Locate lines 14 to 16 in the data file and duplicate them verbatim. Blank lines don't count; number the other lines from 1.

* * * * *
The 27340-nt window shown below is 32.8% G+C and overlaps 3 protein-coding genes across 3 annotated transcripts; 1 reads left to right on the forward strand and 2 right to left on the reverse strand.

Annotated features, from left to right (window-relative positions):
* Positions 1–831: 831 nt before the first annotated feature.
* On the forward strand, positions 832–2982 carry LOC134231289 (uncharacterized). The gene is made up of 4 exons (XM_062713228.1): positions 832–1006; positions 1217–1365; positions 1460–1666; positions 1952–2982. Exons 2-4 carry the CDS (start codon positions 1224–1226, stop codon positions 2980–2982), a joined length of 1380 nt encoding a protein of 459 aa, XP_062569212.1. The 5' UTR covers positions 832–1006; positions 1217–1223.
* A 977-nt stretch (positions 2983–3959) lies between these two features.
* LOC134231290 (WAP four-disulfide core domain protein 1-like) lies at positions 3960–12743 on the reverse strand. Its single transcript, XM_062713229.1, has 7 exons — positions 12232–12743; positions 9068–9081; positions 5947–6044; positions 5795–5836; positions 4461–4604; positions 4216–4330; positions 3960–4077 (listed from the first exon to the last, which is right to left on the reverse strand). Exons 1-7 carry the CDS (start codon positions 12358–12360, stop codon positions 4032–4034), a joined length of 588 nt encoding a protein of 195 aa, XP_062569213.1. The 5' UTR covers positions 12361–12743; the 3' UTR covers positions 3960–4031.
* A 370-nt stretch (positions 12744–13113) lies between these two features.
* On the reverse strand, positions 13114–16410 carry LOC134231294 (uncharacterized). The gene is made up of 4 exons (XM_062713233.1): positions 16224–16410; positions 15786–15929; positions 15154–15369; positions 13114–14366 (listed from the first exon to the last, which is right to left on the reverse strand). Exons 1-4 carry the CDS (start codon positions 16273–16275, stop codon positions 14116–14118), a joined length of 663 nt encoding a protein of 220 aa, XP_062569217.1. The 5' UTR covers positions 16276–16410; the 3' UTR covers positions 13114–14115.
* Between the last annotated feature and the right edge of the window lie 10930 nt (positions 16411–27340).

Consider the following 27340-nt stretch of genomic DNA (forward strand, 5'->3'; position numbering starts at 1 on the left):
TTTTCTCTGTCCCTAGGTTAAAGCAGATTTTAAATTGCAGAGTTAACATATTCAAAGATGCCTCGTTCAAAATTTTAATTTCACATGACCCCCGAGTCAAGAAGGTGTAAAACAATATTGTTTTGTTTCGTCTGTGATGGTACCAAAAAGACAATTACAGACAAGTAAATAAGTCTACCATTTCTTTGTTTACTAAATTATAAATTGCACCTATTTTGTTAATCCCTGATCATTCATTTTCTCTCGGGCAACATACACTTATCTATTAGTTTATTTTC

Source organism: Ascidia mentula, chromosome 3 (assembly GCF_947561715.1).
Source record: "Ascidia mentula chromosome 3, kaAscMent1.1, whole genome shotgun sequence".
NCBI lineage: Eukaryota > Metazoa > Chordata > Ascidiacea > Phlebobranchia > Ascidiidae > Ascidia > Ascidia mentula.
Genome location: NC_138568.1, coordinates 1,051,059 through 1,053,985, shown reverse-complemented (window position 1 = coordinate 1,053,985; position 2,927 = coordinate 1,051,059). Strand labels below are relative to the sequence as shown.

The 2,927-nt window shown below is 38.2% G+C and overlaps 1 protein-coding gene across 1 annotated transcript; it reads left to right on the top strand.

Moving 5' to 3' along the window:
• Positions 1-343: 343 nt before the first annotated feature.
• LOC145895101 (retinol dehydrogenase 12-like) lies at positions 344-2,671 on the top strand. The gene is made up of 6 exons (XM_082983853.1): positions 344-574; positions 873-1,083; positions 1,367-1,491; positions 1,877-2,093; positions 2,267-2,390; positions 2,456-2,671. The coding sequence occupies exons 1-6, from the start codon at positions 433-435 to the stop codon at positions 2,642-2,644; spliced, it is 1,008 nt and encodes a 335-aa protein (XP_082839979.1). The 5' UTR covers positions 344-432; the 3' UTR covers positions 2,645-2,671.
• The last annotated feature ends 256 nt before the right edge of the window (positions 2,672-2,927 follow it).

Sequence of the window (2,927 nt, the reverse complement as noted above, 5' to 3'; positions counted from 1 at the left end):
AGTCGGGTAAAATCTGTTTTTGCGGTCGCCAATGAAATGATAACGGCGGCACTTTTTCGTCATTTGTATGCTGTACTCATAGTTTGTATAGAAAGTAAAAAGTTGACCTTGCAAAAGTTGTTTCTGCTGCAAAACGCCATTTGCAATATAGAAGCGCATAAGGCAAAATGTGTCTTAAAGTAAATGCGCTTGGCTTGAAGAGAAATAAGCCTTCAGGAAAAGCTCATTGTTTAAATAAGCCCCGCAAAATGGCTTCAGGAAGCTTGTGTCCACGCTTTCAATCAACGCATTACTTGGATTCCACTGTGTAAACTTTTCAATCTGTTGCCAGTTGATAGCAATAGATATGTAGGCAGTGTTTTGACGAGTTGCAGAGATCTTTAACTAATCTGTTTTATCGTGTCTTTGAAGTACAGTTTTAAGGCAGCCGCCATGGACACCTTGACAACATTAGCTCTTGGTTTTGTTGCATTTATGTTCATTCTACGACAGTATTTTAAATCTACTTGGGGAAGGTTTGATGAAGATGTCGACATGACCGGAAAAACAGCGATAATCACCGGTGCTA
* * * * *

NCBI lineage: Eukaryota > Metazoa > Chordata > Ascidiacea > Phlebobranchia > Ascidiidae > Ascidia > Ascidia mentula.
Genome location: NC_138568.1, coordinates 1,051,059 through 1,053,985, shown reverse-complemented (window position 1 = coordinate 1,053,985; position 2,927 = coordinate 1,051,059). Strand labels below are relative to the sequence as shown.

The 2,927-nt window shown below is 38.2% G+C and overlaps 1 protein-coding gene across 1 annotated transcript; it reads left to right on the top strand.